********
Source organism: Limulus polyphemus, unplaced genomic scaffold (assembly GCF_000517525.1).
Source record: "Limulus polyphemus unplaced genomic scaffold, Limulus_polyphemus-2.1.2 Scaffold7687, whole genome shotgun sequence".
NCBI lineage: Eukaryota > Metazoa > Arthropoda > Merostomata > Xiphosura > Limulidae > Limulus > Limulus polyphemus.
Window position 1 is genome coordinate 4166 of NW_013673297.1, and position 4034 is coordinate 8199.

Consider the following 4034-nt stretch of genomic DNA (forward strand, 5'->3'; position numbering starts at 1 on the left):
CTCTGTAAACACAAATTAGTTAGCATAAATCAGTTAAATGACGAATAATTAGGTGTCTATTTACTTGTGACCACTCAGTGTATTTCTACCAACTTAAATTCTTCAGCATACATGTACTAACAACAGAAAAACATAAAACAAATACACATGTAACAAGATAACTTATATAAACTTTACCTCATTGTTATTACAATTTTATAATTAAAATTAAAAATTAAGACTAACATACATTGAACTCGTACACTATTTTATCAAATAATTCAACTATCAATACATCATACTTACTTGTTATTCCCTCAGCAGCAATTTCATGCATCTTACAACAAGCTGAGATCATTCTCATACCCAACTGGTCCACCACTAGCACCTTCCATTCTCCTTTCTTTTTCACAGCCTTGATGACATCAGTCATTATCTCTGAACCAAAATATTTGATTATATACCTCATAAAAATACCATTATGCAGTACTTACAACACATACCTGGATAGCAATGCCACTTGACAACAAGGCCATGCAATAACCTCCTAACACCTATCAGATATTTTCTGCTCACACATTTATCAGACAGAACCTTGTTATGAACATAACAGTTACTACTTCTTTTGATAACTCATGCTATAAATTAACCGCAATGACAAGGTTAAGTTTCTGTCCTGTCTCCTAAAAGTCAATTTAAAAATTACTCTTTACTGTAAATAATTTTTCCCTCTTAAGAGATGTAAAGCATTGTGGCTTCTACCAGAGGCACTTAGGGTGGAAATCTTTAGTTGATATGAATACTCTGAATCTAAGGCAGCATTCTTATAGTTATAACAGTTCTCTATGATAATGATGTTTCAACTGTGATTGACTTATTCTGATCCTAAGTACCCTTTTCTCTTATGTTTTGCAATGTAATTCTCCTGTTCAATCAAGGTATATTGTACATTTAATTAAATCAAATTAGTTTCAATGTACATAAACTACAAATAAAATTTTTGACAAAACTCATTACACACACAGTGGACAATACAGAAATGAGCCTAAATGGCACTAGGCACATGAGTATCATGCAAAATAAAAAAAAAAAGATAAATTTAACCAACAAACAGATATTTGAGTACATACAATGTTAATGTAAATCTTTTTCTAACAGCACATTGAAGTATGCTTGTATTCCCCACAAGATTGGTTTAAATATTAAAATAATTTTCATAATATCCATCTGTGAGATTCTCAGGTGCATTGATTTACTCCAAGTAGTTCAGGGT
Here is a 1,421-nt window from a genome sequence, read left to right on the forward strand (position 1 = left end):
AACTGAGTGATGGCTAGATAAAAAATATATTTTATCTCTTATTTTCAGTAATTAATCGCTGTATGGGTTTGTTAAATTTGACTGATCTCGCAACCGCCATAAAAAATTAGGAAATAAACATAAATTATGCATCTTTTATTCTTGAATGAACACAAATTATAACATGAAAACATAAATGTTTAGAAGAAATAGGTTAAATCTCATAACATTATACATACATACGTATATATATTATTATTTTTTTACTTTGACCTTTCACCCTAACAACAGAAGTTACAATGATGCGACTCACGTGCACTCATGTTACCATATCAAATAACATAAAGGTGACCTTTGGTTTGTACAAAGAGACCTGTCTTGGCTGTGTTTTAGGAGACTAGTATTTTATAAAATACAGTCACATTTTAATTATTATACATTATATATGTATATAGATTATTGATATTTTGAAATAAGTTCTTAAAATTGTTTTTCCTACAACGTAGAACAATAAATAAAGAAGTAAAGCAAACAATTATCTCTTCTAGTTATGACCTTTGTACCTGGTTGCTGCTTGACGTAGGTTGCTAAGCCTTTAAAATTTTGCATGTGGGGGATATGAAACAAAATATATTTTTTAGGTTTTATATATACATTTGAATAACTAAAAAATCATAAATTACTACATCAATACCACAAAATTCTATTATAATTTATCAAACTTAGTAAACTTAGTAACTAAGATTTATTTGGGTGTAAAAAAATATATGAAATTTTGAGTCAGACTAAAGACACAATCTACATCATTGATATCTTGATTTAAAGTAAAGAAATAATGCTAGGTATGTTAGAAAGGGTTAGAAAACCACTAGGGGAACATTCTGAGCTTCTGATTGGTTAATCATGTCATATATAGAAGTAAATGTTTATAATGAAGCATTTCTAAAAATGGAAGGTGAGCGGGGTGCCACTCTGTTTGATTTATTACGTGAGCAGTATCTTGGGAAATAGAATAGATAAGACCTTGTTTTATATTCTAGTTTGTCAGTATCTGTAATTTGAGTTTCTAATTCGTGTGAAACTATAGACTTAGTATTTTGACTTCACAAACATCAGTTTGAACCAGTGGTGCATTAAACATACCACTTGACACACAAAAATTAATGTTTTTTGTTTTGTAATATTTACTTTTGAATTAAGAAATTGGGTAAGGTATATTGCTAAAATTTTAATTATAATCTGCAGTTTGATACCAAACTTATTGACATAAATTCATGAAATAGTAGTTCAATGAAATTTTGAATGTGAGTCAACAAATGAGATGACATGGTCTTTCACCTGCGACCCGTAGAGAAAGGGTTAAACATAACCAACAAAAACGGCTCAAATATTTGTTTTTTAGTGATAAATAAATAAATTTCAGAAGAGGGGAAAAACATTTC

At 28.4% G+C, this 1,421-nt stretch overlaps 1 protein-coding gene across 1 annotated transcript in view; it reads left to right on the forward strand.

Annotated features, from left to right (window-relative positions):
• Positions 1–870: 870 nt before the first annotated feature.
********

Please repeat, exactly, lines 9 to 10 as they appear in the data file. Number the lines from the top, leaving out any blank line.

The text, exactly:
At 28.4% G+C, this 1,421-nt stretch overlaps 1 protein-coding gene across 1 annotated transcript in view; it reads left to right on the forward strand.

Annotated features, from left to right (window-relative positions):